Exposed hard drive with UEFI logo

How large should you make the UEFI System Partition?

The UEFI System Partition (ESP; sometimes EFISYS) is a required system partition that holds the system boot managers on UEFI compatible computers. You’ll find a small ESP partition on all modern computers. However, when you’re installing one or more operating systems yourself — how big should you make the UEFI partition?

In this article I’ll first look at the default suggested partition sizes suggested in some operating system installers and why, and then suggest a definitive recommendation for ESP sizing.

Default UEFI System Partition sizes

The suggested default size of the UEFI System Partition (ESP) by various operating systems varies based on a few metrics including the physical sector size of the storage media. The size of your device’s default ESP may be completely different depending on the UEFI implementation and your hardware vendor.

The below table looks at the defaults suggested in popular operating system installers for an x86-64 processor architecture setup:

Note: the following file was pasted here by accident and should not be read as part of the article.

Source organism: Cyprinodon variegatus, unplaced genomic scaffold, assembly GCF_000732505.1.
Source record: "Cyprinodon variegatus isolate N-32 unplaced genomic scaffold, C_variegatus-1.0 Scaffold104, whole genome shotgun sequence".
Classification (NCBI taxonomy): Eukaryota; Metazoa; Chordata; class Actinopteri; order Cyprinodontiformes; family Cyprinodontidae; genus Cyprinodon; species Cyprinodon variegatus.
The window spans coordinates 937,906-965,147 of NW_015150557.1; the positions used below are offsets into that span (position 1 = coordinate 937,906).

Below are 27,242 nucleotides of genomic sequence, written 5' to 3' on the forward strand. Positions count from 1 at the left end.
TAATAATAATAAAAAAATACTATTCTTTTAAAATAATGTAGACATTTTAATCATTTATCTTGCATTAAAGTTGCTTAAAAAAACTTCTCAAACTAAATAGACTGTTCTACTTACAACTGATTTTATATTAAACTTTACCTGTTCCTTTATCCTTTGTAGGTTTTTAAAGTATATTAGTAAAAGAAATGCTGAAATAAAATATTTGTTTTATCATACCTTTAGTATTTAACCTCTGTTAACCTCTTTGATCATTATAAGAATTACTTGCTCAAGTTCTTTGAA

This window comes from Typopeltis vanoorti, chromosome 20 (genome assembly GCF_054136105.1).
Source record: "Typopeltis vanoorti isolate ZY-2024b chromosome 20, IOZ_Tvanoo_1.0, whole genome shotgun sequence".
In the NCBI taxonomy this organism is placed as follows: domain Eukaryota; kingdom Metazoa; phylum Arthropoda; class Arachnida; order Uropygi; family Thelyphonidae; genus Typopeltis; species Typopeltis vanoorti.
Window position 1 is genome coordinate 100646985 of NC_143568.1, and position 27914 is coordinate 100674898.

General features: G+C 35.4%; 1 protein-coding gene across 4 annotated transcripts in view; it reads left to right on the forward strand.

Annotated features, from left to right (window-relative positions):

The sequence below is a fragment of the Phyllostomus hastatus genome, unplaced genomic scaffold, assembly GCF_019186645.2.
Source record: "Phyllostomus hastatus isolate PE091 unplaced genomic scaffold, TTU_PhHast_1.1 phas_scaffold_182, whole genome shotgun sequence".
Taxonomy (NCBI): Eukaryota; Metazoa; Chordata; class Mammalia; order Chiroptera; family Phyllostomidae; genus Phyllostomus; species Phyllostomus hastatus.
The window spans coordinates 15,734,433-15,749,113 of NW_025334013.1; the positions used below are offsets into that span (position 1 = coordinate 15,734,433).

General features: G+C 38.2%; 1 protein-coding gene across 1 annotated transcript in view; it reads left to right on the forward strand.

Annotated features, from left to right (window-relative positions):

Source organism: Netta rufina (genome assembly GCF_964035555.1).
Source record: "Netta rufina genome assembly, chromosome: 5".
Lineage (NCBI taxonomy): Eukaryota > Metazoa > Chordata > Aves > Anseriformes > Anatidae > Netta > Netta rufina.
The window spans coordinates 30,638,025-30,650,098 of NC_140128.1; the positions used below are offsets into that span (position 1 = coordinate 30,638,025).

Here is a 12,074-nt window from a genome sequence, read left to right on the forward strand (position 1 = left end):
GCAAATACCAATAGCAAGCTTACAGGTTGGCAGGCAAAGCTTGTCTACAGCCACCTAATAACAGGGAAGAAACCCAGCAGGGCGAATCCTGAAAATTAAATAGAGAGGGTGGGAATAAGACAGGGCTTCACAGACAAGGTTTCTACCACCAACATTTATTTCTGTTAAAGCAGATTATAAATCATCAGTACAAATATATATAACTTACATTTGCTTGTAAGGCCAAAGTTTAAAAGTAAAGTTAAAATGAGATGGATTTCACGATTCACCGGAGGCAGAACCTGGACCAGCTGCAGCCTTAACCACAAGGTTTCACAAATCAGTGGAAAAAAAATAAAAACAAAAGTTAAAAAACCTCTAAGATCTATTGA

Operating system Partition tool File system Sector size ESP size EFI size
Fedora 27 anaconda/blivet FAT16 any 250 MiB 11,5 MiB
openSUSE 2018-02-10 YaST2 FAT16 any 500 MiB 4,8 MiB MB
openSUSE Leap 42,3 YaST2 FAT16 any 156 MiB 4,8 MiB
TrueOS 17.12 (like FreeBSD 11) ? FAT16 any 100 MiB 1,1 MiB
Ubuntu 17.10 (like Debian 9) ubiquity/partman-auto FAT32 any 513 MiB 4,9 MiB
Windows 7, 8.1, and 10 Windows Setup FAT32 <4 KiB 100 MiB 25 MiB
Windows 10 Windows Setup FAT32 ≥4 KiB 260 MiB MiB 25 MiB
Windows 7, 8, and 8.1 Windows Setup FAT32 ≥4 KiB 259 MiB Fails

There are a few interesting things to note about the default ESPs:

mkfs.fat defaults to FAT16 for small partitions

All the Linux based installers use a utility called mkfs.fat to format their UEFI System Partitions. It defaults to creating FAT16 file systems for partitions smaller than 260 MiB unless overridden with a special flag. For larger partitions, the utility will default to FAT32.

I believe that many of the internet myths about “too small ESP causing compatibility issues” are caused by UEFI systems that follow the UEFI Specification and require that ESPs are FAT32-formatted.

4 KiB native sector drives (4Kn) require larger partitions

Hard drives have traditionally been split in sectors of 512 bytes, but newer drives have sectors 4096 bytes (4 KiB). Most of these 4 KiB drives emulate 512 byte drives through firmware for compatibility. However, some drives are what the industry calls high-performance “4K native” drives that don’t emulate 512 sector sizes but expose 4 KiB sectors to the operating system.

Due to how the FAT file system works, the smallest possible size for a FAT32 partition on a 4 KiB native disk is 260 MiB compared to 32 MiB on a traditional 512-byte-sector disk. Windows 10 and updated Windows 8.1 installers will suggest creating a 260 MiB ESP when you try to install on a 4Kn disk, but Windows 8 and early 8.1 installers would suggest 259 MiB and the installation would fail.